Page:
With Melbourne back in lockdown, many of us are dreading the prospect of having to do the same. But for animals in circuses, every day is a day in "iso".
Australia has two travelling circuses that continue to use exotic animals: Lennon Bros Circus and Stardust Circus. Both force an array of animals including lions and monkeys to travel across the country in tiny enclosures and perform humiliating tricks for a dwindling number of spectators.
These circuses proudly boast that they have never been prosecuted for animal abuse. They fail to mention that the RSPCA lobbies against our laws that allow circuses with exotic animals. With weak laws that fail to protect these animals, the authorities are not able to act or prosecute.
A review by the University of Bristol concluded it is impossible for circuses to meet the behavioural and welfare needs of exotic animals. Tiny enclosures deny these animals the ability to express their natural behaviours, causing the animals' extreme stress and frustration.
If you've ever seen a lion pacing in a cage, they are likely suffering from a psychological condition called "zoochosis". While this condition is related to animals kept in small enclosures in zoos, it's highly likely animals in circuses experience similar or potentially even worse. You see, in NSW a lion in a zoo, has to have a minimum enclosure size of 300m. By comparison, a lion in a circus gets just 20m for up to 11 months at a time - smaller than the average Australian lounge room. And for up to 18 hours a day they can be kept in even tinier "beast wagons".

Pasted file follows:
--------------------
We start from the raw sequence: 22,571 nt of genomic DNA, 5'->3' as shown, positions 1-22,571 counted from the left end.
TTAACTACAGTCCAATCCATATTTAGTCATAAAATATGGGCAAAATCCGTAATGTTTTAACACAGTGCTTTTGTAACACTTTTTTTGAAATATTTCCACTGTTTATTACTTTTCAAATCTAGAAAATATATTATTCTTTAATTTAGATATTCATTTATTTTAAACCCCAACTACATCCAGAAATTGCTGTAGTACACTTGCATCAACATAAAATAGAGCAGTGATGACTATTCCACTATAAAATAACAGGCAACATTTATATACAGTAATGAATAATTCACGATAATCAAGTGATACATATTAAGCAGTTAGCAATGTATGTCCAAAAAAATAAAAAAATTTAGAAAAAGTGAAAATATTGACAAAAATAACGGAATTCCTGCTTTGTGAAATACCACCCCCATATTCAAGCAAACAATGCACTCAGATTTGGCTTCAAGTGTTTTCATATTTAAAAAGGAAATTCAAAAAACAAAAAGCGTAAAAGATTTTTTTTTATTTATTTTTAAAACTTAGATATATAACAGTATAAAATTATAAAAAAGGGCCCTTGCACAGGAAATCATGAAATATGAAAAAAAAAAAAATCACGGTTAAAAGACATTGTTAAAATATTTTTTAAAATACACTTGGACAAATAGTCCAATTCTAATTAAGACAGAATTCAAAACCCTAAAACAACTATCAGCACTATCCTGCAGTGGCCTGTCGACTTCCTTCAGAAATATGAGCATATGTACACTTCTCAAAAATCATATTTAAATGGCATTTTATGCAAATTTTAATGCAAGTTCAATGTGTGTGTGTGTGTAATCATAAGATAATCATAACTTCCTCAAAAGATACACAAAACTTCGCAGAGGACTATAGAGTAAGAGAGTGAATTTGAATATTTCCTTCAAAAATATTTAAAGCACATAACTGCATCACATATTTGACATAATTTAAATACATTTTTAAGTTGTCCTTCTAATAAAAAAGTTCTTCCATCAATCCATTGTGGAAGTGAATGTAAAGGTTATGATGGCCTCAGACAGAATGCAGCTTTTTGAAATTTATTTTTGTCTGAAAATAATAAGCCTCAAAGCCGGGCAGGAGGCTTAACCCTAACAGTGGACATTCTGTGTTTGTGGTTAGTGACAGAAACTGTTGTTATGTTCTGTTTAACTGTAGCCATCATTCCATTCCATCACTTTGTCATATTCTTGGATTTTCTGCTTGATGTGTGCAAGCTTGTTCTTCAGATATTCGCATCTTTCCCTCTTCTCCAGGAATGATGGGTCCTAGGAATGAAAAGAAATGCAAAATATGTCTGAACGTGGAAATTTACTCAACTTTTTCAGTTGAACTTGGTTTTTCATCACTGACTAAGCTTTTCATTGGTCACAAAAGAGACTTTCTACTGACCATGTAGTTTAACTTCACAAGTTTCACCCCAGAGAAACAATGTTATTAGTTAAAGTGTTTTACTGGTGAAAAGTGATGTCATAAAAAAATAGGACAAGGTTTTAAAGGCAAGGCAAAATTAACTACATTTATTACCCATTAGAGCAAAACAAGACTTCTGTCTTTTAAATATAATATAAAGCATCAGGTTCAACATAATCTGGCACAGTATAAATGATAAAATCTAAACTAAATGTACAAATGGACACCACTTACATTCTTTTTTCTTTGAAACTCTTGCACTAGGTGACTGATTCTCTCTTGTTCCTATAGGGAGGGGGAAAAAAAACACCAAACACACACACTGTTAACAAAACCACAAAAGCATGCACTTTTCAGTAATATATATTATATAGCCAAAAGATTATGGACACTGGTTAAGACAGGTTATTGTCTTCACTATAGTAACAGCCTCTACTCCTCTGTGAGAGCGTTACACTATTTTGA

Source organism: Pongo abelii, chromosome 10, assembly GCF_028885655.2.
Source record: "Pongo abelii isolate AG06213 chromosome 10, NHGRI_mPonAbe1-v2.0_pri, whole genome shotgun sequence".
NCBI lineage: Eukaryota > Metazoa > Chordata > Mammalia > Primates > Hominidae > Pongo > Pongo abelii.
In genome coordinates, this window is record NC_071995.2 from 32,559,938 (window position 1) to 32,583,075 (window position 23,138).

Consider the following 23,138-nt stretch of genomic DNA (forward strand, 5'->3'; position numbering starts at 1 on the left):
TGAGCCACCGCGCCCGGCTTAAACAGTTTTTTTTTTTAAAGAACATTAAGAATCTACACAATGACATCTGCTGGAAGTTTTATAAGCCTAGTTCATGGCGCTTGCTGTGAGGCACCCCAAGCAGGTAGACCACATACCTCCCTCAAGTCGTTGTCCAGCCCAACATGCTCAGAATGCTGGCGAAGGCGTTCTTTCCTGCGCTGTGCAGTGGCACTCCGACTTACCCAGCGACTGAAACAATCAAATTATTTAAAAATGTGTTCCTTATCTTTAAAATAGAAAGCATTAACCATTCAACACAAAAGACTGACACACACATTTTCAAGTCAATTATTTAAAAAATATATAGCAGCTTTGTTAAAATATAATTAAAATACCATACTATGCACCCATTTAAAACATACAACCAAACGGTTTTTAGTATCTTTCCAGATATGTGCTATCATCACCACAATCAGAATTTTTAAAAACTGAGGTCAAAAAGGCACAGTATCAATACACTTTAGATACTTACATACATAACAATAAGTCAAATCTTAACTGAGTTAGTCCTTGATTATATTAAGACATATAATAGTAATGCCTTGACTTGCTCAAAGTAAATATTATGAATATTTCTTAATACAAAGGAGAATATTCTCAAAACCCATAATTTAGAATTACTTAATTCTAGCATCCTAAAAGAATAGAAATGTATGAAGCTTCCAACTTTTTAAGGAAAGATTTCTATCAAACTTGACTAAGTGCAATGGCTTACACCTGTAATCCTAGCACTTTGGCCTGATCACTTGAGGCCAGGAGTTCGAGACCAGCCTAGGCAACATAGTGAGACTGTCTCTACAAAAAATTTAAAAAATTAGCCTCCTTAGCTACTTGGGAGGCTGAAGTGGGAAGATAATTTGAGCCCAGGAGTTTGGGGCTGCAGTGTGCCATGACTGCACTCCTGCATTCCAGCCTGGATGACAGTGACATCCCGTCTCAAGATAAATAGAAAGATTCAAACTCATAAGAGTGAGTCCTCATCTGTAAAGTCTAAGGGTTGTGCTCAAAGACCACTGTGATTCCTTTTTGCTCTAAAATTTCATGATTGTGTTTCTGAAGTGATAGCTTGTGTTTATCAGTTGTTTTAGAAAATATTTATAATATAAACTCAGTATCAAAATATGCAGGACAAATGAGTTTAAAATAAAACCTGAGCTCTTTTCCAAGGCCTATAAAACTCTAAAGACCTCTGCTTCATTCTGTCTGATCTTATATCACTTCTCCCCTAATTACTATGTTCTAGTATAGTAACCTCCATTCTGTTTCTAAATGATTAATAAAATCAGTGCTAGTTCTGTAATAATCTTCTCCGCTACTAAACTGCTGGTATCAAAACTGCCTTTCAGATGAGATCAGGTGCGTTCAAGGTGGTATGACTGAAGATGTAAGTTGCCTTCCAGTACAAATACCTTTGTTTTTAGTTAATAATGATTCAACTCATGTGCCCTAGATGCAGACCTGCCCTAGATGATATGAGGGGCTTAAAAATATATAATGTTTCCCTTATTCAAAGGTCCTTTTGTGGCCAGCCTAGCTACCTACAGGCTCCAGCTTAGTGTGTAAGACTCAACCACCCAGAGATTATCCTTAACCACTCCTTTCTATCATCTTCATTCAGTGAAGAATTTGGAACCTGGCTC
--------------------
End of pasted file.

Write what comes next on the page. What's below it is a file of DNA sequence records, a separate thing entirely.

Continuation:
Before lockdown, I attended a circus protest in Shellharbour. When I looked at the lion caged in a tiny wagon, no "King of the Jungle" stared back. All I saw were empty eyes and a broken spirit.
I for one am embarrassed that Australia is falling behind on the most basic animal protection laws by allowing this archaic and cruel industry to continue. There are 45 countries, along with 40 Australian councils, that have introduced bans on the use of animals in circuses.
After a parliamentary inquiry, NSW is lining up to follow the lead of the ACT and legislate a ban. I'm hoping we go a step further and provide funding so these animals can be retired to reputable sanctuaries.
Given the huge number of submissions to the Inquiry demanding an end to animal circuses, it's clear the community agrees. We must give that broken lion a vestige of the life that was stolen from him - and ensure no other animal is ever put in his place.
Emma Hurst is a NSW MP for the Animal Justice Party